Month: October 2019

Due Diligence

Due Diligence

Contributed by Jocelyn Cameron 

We gardeners often pride ourselves in due diligence.  When spring arrives, we follow suit, springing into action—tilling the soil, designing a new bed, transplanting what we neglected in the fall. We judiciously decide to move those rocks we thought enhanced the garden edge.  Who knew they would attract so many weeds?  

In late spring, plant sales beckon.  “I’ll buy just a few more plants.  I can find some place to put them.”  Oh, dear, we muse weeks later, I didn’t think they would take up so much room. Time to get out the stakes and rein them in.

Due Diligence - Jocelyn C. small
50 Down – 100 to Go

Enter the heat and humidity—a true mid-summer night’s nightmare.  Why do weeds flourish in such a state? They need to be tamed, but…it’s too hot, it’s too buggy, it’s too overwhelming.  Besides, I have company coming. Ah, a happy thought emerges.  “They can help me.  After all, I’m feeding them.”  Alas, they’ve come to have fun.  You know—boating, parades, afternoon teas, garden parties etc.  It wouldn’t be fair to ask them to bend their knees to such a demeaning task. In the fall, things will settle down and I’ll have more time to weed.  Kids will be back in school and we’ll be back to normal.  Did I mention the energy it takes to get back to normal? Didn’t think so.

By this time, I can almost see winter poking its nose over the horizon. Now this could very well be an acquaintance about to be recognized as a friend. What weeds can survive its severity? All I need to do is settle down and watch their demise.  Ha, Ha!  Oh, oh, I guess that means my garden will succumb too. Oh well, all summer my heart was encouraged as I watched it grow and flourish–especially those newbies from the garden sales.  I was so pleased to hear the neighbours remarking on its beauty. The grandchildren had such fun chasing the butterflies and annoying the bees.  (No matter that they crushed a few hostas and daylilies in the process.) And what a treat it was to be on the garden-club tour this summer.  Who couldn’t take respite in all that?  Due diligence really did pay off, despite those pesky reminders to the contrary.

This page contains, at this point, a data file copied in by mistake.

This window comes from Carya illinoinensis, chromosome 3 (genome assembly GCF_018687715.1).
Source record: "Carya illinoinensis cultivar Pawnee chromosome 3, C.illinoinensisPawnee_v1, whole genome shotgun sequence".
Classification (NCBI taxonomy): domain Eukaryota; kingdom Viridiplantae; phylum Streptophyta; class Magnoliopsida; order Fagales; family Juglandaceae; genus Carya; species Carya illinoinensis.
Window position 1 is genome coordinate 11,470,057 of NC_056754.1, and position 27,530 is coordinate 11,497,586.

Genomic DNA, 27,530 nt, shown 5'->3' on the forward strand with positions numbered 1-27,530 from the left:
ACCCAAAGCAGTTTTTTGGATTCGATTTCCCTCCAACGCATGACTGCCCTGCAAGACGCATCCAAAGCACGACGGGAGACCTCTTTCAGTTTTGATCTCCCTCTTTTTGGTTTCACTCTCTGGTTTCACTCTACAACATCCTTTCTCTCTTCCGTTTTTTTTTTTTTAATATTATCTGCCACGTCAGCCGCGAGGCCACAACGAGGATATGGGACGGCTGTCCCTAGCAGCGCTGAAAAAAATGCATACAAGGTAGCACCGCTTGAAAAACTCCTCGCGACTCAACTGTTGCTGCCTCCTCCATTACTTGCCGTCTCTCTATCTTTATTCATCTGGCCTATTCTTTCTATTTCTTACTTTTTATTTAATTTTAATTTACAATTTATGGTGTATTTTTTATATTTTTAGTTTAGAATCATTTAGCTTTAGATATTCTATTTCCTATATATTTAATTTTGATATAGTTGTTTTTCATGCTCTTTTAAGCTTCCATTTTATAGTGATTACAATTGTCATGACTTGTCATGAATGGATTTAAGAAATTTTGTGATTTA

Rododendrons & Azaleas

Rododendrons & Azaleas

Cora Swinamer, Landscape Designer, gardener, Atlantic Rhododendron & Horticultural Society member and educator recently treated Chester Garden Club Members and guests to an informative presentation.

Click on any picture for a slide show…


Many Rhododendrons and Azaleas, illustrated by her beautiful slides have proven to be hardy in Nova Scotia.


Cora described Plants of the rhodo family as Elepidotes, which are the large-leaf plants, or Lepidotes, the small- leafed varieties; or as Azaleas – either deciduous or evergreen. Cora suggested that as a way to remember which description fits which category the beginning of Elepidote resembles the the start of the word “elephant” and Lepidote reminds gardeners of the word “leprechaun”.

We were reminded, like many of the plants we choose for our gardens, site conditions make a difference. Rhododendrons require quality soil with good drainage, thrive in acidic soil, and do well in some shade, although in Nova Scotia, full sun exposure is not an issue. Cora advised that “ the larger the leaf, the more shade the plant can tolerate” and reminded us that stiff winds can cause broad-leafed plants to suffer. Deciduous Azaleas, which drop their leaves in cold weather were suggested for windy sites .


Cora shared information on tending to the rhododendron family of plants, including planting, mulching, dead-heading.


Slides from several beautiful gardens.


Dave assisted with advice about propagating from cuttings.

Those who took cuttings home await spring results of their efforts.

Pictures thanks to Sandy and Brenda

For further information visit: Atlantic Rhododendron & Horticultural Society-